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Also which setting have people found is the best for taking 'moving' bird photographs?
I have found that using the Sport - Outdoor setting can get good results (if you're quick enough to keep the bird in the viewfinder)... including managing a Swift and Barn Swallows being fed...

Lisa
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Old Friday 19th September 2008, 00:26   #79
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Originally Posted by Buddhist Vegan Birder View Post
I have mentioned this in thread I started about TCON-17 (http://www.birdforum.net/showthread.php?t=120057) and it was mentioned by Jim that he has not used the converter setting on the camera. I have now got a second-hand TCON-17 and have also found that I get good images without altering the setting at all (check Cormorant pics on my gallery).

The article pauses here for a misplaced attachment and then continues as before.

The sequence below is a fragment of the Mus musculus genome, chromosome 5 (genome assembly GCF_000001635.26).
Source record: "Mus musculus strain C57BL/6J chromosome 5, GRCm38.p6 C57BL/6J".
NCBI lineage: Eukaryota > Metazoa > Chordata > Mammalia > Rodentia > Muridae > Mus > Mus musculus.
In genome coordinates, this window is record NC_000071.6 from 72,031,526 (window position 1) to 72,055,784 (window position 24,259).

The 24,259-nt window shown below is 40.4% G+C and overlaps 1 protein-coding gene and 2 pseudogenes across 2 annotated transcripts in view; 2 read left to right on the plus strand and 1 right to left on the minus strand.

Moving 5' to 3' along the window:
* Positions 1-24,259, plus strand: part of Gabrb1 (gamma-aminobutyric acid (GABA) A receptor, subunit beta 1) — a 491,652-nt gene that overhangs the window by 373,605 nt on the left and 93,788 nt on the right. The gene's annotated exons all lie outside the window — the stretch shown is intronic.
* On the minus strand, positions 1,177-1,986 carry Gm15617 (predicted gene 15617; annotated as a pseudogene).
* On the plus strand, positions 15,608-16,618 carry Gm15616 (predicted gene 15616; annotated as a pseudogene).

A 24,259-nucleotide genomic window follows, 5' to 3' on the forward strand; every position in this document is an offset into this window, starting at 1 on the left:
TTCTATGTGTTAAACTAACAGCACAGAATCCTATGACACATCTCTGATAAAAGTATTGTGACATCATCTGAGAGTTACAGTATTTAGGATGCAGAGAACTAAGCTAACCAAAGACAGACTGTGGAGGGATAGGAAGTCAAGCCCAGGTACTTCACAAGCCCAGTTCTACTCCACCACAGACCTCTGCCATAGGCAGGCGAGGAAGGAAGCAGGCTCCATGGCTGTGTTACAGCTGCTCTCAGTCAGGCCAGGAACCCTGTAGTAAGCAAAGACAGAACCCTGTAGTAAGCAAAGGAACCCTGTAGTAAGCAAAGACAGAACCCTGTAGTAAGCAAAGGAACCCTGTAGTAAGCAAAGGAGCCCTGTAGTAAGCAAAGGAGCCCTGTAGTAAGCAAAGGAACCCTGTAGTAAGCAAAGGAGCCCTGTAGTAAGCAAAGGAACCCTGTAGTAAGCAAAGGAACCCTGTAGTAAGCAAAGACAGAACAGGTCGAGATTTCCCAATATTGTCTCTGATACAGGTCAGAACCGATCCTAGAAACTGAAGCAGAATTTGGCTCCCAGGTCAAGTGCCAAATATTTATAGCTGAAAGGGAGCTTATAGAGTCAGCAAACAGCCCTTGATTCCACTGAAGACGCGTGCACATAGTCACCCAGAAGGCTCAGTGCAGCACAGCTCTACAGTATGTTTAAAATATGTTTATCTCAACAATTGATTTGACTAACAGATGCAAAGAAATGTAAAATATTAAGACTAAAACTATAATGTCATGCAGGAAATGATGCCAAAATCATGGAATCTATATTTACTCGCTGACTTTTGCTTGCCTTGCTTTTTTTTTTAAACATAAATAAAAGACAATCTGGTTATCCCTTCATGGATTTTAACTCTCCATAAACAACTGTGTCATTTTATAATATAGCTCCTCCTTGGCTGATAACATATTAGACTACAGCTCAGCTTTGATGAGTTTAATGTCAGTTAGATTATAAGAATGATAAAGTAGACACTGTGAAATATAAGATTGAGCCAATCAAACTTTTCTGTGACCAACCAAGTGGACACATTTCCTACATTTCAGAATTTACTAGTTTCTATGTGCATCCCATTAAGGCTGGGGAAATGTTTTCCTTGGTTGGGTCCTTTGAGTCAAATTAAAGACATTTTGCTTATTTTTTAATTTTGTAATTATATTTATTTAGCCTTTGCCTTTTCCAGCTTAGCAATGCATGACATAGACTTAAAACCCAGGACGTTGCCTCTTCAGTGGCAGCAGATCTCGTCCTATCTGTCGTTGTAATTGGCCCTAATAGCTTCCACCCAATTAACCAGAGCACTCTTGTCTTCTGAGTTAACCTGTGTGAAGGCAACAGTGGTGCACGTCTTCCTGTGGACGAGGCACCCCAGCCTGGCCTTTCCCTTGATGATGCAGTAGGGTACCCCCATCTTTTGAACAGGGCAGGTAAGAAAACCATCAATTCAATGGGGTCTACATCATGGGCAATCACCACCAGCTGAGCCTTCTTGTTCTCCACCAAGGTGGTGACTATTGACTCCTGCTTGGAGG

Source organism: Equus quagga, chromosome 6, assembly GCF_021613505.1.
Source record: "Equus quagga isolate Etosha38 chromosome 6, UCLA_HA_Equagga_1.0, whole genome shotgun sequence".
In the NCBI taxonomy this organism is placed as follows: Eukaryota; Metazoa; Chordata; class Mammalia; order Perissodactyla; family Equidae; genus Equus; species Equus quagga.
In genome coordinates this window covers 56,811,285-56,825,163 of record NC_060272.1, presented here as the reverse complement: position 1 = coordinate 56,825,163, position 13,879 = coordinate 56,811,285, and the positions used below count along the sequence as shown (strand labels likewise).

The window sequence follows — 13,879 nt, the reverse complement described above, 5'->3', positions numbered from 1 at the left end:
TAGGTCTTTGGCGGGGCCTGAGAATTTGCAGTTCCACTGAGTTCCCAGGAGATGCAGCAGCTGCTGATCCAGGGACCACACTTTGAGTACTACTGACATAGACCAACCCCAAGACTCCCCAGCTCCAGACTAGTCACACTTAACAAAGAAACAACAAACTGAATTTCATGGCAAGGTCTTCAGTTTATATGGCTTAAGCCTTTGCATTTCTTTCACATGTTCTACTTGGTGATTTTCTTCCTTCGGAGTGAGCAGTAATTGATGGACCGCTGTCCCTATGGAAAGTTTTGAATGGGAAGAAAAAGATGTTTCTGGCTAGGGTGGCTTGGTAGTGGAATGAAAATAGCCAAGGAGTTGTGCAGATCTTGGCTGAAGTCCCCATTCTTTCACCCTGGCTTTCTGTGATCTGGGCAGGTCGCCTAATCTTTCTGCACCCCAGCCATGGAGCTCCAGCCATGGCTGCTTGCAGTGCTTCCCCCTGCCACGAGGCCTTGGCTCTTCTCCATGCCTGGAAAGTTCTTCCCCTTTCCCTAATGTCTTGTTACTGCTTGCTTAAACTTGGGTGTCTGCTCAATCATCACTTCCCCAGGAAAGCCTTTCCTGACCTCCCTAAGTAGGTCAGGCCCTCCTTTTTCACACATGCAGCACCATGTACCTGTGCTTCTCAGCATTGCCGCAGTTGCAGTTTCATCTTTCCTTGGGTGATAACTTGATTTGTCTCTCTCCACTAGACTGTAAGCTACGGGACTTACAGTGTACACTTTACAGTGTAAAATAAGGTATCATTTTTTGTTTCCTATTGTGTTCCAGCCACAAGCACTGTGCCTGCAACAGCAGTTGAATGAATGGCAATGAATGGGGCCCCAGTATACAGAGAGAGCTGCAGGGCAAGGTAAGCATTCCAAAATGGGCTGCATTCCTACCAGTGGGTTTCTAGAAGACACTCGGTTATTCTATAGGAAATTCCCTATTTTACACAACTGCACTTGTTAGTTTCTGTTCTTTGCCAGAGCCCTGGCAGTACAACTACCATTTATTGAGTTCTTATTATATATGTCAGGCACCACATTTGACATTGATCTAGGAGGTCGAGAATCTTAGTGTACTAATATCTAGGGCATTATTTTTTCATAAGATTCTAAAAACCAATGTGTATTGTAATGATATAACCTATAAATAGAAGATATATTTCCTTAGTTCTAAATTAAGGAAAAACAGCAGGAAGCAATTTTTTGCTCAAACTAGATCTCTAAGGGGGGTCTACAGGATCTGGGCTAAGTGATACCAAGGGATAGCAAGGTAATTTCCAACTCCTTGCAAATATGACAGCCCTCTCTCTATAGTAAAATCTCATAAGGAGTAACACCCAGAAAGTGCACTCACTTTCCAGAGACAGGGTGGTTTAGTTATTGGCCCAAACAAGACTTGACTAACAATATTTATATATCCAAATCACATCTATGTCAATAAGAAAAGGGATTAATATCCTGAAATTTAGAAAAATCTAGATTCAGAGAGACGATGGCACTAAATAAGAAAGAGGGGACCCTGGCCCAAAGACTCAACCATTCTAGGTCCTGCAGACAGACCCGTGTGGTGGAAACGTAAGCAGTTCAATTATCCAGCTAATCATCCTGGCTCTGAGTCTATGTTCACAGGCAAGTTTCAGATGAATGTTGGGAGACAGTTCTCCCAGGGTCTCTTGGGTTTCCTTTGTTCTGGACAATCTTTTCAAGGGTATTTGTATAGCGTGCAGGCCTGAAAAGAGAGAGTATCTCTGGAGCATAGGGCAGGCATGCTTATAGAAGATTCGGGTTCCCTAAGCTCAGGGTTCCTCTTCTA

I have found that using the Sport - Outdoor setting can get good results (if you're quick enough to keep the bird in the viewfinder)... including managing a Swift and Barn Swallows being fed...

Lisa
That is worth considering. What kind of Iso does the camera choose using that setting?

thanks
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Old Friday 19th September 2008, 19:55   #80
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That is worth considering. What kind of Iso does the camera choose using that setting?
The Swift settings were... ISO 100, exposure time 1/1300 sec., f/8

...and the Barn Swallow settings were... ISO 100, exposure time 1/100 sec., f/3.6.

The camera was set to Sports - Outdoor setting for both and it selected these settinngs automatically.